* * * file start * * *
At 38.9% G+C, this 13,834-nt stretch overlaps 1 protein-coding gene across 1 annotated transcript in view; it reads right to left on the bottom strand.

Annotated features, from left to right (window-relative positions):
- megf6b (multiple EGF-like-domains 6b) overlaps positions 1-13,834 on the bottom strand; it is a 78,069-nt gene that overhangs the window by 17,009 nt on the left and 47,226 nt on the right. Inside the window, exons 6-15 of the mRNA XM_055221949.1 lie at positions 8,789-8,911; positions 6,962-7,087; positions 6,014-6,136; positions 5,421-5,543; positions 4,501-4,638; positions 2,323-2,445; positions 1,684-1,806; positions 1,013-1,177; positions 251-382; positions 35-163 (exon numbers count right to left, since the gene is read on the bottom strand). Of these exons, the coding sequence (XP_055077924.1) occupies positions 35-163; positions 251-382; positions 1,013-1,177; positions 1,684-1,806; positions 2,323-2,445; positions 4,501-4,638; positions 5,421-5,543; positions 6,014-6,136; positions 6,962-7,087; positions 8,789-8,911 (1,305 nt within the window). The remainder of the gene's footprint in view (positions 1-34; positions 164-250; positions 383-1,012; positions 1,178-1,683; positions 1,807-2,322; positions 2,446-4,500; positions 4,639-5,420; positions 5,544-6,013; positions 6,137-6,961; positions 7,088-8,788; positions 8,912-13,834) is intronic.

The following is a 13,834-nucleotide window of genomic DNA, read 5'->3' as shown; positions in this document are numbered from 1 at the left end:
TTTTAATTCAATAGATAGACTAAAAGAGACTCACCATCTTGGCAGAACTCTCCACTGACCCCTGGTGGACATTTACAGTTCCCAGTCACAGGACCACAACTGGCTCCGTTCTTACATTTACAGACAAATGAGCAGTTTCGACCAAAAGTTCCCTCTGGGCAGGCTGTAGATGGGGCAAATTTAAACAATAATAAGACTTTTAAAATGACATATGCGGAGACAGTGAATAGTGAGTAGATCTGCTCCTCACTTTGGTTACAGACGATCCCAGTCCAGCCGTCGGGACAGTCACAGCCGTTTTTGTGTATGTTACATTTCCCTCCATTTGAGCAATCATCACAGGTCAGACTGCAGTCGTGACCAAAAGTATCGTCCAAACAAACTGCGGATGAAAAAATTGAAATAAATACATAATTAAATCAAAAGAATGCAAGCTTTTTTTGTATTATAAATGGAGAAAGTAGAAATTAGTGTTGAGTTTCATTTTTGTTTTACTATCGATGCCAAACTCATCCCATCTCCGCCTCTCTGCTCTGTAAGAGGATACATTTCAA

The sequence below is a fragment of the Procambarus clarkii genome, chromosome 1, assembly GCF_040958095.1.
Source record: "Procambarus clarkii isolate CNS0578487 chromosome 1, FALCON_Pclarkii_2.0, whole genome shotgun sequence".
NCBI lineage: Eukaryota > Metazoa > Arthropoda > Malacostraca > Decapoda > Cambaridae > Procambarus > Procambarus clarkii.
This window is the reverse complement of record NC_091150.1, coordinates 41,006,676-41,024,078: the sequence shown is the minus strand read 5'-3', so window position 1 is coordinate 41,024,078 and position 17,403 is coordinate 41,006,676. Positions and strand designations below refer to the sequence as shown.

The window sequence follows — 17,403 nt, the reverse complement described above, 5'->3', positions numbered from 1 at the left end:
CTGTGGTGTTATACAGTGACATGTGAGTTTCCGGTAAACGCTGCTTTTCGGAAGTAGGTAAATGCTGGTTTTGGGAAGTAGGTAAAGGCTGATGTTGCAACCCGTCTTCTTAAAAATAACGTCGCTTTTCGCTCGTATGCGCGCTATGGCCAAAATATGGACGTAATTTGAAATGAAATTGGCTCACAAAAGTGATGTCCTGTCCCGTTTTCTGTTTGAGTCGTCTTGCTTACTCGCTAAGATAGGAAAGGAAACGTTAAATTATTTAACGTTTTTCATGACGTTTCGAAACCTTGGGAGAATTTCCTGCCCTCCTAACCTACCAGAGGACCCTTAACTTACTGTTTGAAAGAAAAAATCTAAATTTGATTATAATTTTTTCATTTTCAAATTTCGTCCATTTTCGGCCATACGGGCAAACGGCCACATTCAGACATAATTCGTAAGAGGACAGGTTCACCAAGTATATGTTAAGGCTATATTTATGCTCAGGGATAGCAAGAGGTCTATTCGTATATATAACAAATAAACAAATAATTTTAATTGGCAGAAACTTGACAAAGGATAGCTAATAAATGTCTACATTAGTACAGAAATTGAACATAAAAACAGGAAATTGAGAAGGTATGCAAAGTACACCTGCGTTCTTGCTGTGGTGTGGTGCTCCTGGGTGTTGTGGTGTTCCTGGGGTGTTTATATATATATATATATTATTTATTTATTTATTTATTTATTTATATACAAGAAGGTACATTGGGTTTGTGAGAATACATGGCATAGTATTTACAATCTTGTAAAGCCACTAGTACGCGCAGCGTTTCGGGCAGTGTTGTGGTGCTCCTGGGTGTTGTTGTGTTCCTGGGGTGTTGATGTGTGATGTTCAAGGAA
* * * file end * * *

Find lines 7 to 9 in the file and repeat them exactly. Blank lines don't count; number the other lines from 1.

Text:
Source record: "Procambarus clarkii isolate CNS0578487 chromosome 1, FALCON_Pclarkii_2.0, whole genome shotgun sequence".
NCBI lineage: Eukaryota > Metazoa > Arthropoda > Malacostraca > Decapoda > Cambaridae > Procambarus > Procambarus clarkii.
This window is the reverse complement of record NC_091150.1, coordinates 41,006,676-41,024,078: the sequence shown is the minus strand read 5'-3', so window position 1 is coordinate 41,024,078 and position 17,403 is coordinate 41,006,676. Positions and strand designations below refer to the sequence as shown.